3 reasons your boilerplate should be shorter

The authors claim it should be 100 words or less. Do you agree with this assessment?

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Somewhere in a press release we have already stated what the company does—no sense in repeating it. It seems more logical to have one or two sentences, the website, Twitter, Facebook, and other contact info; 400 words is too many for a news release, let alone the boilerplate.

Let’s keep it to 100 words or less, best under 50 words. Here are a few reasons why:

1. It costs less. Business Wire charges a flat rate for the first 400 words and an additional fee for every 100 words after that. Long boilerplates add useless words to the total count and the cost of the release spirals up.

2. It’s what journalists want. Cision’s study, “How the Press Uses and Values Public Relations and Other Media Resources,” confirmed that journalists want a small boilerplate—they don’t have time to read gobbledygook.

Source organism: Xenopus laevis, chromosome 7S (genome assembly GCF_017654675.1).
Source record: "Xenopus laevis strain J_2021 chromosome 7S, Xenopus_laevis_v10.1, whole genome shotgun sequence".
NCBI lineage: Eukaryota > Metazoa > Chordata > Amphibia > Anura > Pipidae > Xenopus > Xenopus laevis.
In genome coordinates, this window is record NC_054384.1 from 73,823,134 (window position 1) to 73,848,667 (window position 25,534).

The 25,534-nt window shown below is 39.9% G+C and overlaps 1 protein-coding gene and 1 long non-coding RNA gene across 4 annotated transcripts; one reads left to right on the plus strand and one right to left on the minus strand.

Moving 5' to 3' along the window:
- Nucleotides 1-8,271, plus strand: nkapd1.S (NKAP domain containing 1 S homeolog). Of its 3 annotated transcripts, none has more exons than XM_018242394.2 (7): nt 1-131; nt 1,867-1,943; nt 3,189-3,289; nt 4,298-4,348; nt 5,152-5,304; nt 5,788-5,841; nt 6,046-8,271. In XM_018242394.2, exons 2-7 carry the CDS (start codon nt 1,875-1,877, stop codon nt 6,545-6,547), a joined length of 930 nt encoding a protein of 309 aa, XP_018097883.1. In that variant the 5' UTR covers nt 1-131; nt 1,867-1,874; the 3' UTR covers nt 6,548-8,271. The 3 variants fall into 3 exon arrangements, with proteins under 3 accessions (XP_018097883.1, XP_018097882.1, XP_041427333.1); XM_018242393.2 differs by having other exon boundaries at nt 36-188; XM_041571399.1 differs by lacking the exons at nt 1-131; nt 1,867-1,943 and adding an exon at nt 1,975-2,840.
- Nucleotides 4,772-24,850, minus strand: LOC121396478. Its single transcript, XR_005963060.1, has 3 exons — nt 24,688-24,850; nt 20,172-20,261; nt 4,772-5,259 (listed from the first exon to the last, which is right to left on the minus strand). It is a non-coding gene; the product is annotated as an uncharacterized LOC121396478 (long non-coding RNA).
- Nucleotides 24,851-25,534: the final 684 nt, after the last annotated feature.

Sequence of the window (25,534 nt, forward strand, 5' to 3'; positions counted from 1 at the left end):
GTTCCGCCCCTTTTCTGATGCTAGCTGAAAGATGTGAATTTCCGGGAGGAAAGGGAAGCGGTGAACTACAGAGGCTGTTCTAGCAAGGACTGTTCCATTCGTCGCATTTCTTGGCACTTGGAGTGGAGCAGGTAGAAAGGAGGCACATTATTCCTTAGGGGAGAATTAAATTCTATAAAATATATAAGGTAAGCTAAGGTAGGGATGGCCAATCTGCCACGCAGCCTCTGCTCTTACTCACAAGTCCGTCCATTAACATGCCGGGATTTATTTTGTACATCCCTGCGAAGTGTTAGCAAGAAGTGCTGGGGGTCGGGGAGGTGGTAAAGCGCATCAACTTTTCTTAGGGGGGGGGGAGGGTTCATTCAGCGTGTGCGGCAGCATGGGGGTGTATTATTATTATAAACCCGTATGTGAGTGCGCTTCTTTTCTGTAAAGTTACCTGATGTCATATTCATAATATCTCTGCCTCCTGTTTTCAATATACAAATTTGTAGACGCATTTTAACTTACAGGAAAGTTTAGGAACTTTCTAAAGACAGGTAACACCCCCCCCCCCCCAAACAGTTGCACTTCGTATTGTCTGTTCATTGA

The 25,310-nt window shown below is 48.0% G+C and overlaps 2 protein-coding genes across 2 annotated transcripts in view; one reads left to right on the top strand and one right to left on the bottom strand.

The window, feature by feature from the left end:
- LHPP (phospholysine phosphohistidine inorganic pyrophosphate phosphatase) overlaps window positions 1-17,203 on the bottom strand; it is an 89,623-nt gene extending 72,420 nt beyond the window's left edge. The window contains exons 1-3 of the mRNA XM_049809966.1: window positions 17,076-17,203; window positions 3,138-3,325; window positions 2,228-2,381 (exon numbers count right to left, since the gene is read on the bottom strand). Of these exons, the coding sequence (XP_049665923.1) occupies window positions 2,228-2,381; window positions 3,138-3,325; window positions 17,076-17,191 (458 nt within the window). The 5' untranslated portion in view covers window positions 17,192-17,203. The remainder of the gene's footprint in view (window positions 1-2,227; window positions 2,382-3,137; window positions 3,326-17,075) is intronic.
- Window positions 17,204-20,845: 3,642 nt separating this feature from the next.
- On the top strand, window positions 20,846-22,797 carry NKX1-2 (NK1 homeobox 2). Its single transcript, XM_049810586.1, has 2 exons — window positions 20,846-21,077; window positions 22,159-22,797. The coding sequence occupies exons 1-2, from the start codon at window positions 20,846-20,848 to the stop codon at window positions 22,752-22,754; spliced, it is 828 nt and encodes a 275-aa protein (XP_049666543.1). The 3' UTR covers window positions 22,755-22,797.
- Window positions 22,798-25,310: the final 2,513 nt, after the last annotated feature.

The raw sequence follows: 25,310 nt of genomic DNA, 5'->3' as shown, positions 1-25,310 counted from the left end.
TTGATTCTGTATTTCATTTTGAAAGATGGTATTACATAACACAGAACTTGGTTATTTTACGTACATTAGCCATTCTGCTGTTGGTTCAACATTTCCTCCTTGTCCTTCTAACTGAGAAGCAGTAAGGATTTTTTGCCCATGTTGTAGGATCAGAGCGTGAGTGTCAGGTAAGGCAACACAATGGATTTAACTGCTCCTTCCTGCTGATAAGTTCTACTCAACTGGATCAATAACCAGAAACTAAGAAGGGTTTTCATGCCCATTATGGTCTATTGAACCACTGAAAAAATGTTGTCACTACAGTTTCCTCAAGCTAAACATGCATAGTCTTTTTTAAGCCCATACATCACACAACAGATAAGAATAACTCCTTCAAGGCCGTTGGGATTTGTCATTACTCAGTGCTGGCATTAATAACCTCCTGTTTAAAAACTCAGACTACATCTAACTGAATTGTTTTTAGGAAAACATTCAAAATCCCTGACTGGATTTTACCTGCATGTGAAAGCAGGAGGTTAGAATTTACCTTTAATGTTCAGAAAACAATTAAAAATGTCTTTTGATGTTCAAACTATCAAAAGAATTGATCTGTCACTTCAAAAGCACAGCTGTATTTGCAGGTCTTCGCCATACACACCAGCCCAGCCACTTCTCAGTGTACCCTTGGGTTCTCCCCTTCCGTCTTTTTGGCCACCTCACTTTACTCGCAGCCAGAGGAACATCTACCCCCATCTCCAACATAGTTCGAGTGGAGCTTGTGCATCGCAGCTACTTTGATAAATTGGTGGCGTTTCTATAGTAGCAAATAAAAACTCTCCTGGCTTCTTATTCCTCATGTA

3. It looks too corporate. The Bad Pitch Blog focused on the company boilerplate. The authors say that the boilerplate looks less like a concise, substantive description of the company and more like a piece of copy that emerged from a gauntlet of approvals by people focused more on specific words than overall meaning.

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